Heroes of the Storm: Supports don’t have it as rough in HotS as they do in other MOBAs. Because they don’t have buy items, heroes in any role can focus more on their spells and gaining levels, which should suit most support players just fine. Support heroes in HotS use their abilities to help their team with healing and temporary stat bonuses.
Middle lane: The playmakers
League of Legends: The middle-laner in LoL is a fusion of the support and carry roles: They rely mostly on spells to deal damage but need to farm gold to stay relevant throughout the match. They’re like Mages and Marksmen but need to be active in securing kills in the early game to turn a bout to their favor. Almost any champion that wants to get gold, but can stand being in a lane without a support, qualifies for the middle lane.
Dota 2: The lane roles in Dota 2 are less rigid than in LoL, which leads to a wider range of heroes that can go mid; some want to farm, others want to get early kills, and a few want nothing but to deny the enemy mid as much gold and experience as possible by harassing them with attacks and spells until they need to leave the lane. In professional play, you’ll also see the occasional support/carry combo in the middle lane.
Heroes of the Storm: The lanes in HotS provide both more and less variety than in other MOBAs: It has more maps, and thus more lane setups (some maps only have two lanes). But every lane, in my brief experience, is not too different from the others on a per-map basis, meaning any hero can enter any lane, reducing the need for dedicated mid-laners.
Initiators: Gotta be startin’ something
League of Legends: In LoL, tanks usually start the fights and keep everyone else alive long enough to finish them. They don’t do it through healing — rather, they control fights by running in, using spells to stun enemies, and letting everyone else whale on the enemy. They tend to have lots of health in order to survive the initial counterattack.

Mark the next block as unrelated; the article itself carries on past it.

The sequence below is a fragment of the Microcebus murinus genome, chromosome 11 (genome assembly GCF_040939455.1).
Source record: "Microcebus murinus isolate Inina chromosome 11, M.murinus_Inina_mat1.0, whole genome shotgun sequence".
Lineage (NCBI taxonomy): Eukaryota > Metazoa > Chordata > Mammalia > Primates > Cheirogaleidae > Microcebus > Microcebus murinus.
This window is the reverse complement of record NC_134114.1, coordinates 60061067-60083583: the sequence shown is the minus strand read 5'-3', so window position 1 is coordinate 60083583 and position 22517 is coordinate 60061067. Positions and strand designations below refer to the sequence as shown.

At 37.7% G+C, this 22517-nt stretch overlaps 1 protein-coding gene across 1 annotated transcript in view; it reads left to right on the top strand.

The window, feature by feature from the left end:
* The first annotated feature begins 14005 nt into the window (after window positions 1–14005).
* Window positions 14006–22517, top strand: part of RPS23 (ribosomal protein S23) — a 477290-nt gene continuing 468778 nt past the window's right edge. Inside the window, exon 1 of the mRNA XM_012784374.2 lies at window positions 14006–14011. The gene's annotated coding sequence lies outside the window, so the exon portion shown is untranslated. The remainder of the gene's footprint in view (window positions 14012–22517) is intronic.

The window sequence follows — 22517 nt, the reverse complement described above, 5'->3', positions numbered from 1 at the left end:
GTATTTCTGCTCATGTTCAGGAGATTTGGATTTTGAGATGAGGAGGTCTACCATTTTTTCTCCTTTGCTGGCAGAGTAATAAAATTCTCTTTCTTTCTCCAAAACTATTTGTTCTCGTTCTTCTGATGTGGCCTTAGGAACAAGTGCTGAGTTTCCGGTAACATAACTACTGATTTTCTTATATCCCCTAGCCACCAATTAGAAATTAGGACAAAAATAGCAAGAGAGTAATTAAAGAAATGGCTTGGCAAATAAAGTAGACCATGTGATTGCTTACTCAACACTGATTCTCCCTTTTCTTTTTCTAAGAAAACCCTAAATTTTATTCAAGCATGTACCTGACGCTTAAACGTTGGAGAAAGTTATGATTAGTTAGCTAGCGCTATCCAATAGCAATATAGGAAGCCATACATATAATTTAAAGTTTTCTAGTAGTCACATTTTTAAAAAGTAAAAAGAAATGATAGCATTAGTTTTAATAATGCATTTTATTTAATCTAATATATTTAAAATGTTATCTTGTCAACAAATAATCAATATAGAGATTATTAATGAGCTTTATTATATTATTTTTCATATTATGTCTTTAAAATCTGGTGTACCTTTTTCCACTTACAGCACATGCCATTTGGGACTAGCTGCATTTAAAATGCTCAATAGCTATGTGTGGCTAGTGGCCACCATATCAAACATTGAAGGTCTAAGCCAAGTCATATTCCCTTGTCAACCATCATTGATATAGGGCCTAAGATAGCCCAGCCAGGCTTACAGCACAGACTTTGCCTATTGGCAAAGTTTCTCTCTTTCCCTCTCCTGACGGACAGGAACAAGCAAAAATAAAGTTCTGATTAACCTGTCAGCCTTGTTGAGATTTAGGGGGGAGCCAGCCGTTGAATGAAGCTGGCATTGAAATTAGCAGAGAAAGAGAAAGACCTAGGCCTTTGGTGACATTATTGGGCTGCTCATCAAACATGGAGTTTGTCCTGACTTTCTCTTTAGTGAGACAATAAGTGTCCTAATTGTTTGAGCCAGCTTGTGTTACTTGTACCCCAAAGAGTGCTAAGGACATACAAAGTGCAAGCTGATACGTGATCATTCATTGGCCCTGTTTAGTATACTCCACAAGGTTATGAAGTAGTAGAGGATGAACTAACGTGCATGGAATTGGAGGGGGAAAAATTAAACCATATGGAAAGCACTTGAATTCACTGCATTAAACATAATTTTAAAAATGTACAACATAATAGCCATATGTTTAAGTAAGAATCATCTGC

Dota 2: Initiators in Dota 2 aren’t necessarily beefy — they’re just a little better at starting fights in their favor. Most initiators have spells that can disable multiple enemies at a time, with some disables lasting as long as 5 seconds. But if they screw up their opening gambit, they can lose their team the fight.
Heroes of the Storm: Disables in HotS don’t last as long as they do in other games, so it’s up to teams to pick their fights a little better. It does have heroes who can close the gap between them and the enemy without alerting anyone and deal serious damage, but that alone won’t win you a fight. HotS usually classifies heroes with the health and capability to start fights as Warriors.
Junglers: Not all who wander are dead
League of Legends: Junglers don’t go in any of the map’s usual lanes. Instead, they run around the “jungle” parts of the map, taking on the idle neutral creeps that hang out in camps there. In LoL, jungling is fairly standard — along with supports, carries, and mid-laners, most teams have a single jungler, effectively making the areas with wild creeps the fourth “lane.” Junglers can fight the enemies in the middle of the map early on without dying and can assist with early skirmishes in other lanes if they really need to.